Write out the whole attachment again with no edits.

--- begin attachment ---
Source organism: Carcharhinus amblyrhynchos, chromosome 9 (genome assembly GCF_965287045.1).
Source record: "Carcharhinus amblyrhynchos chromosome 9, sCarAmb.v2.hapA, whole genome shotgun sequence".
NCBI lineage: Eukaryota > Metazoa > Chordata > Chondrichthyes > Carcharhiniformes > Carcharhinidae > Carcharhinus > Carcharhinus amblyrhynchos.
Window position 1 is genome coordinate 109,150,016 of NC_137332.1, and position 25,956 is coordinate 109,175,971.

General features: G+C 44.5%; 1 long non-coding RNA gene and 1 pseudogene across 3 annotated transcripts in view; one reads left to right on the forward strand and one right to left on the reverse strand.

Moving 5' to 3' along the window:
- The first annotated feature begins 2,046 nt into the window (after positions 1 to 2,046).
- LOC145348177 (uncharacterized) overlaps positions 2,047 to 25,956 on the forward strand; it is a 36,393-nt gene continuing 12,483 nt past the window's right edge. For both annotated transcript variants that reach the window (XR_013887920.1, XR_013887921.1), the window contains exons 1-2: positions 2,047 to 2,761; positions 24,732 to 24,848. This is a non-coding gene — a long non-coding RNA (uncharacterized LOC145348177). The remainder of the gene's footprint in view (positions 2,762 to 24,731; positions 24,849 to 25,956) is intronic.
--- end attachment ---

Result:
Source organism: Carcharhinus amblyrhynchos, chromosome 9 (genome assembly GCF_965287045.1).
Source record: "Carcharhinus amblyrhynchos chromosome 9, sCarAmb.v2.hapA, whole genome shotgun sequence".
NCBI lineage: Eukaryota > Metazoa > Chordata > Chondrichthyes > Carcharhiniformes > Carcharhinidae > Carcharhinus > Carcharhinus amblyrhynchos.
Window position 1 is genome coordinate 109,150,016 of NC_137332.1, and position 25,956 is coordinate 109,175,971.

General features: G+C 44.5%; 1 long non-coding RNA gene and 1 pseudogene across 3 annotated transcripts in view; one reads left to right on the forward strand and one right to left on the reverse strand.

Moving 5' to 3' along the window:
- The first annotated feature begins 2,046 nt into the window (after positions 1 to 2,046).
- LOC145348177 (uncharacterized) overlaps positions 2,047 to 25,956 on the forward strand; it is a 36,393-nt gene continuing 12,483 nt past the window's right edge. For both annotated transcript variants that reach the window (XR_013887920.1, XR_013887921.1), the window contains exons 1-2: positions 2,047 to 2,761; positions 24,732 to 24,848. This is a non-coding gene — a long non-coding RNA (uncharacterized LOC145348177). The remainder of the gene's footprint in view (positions 2,762 to 24,731; positions 24,849 to 25,956) is intronic.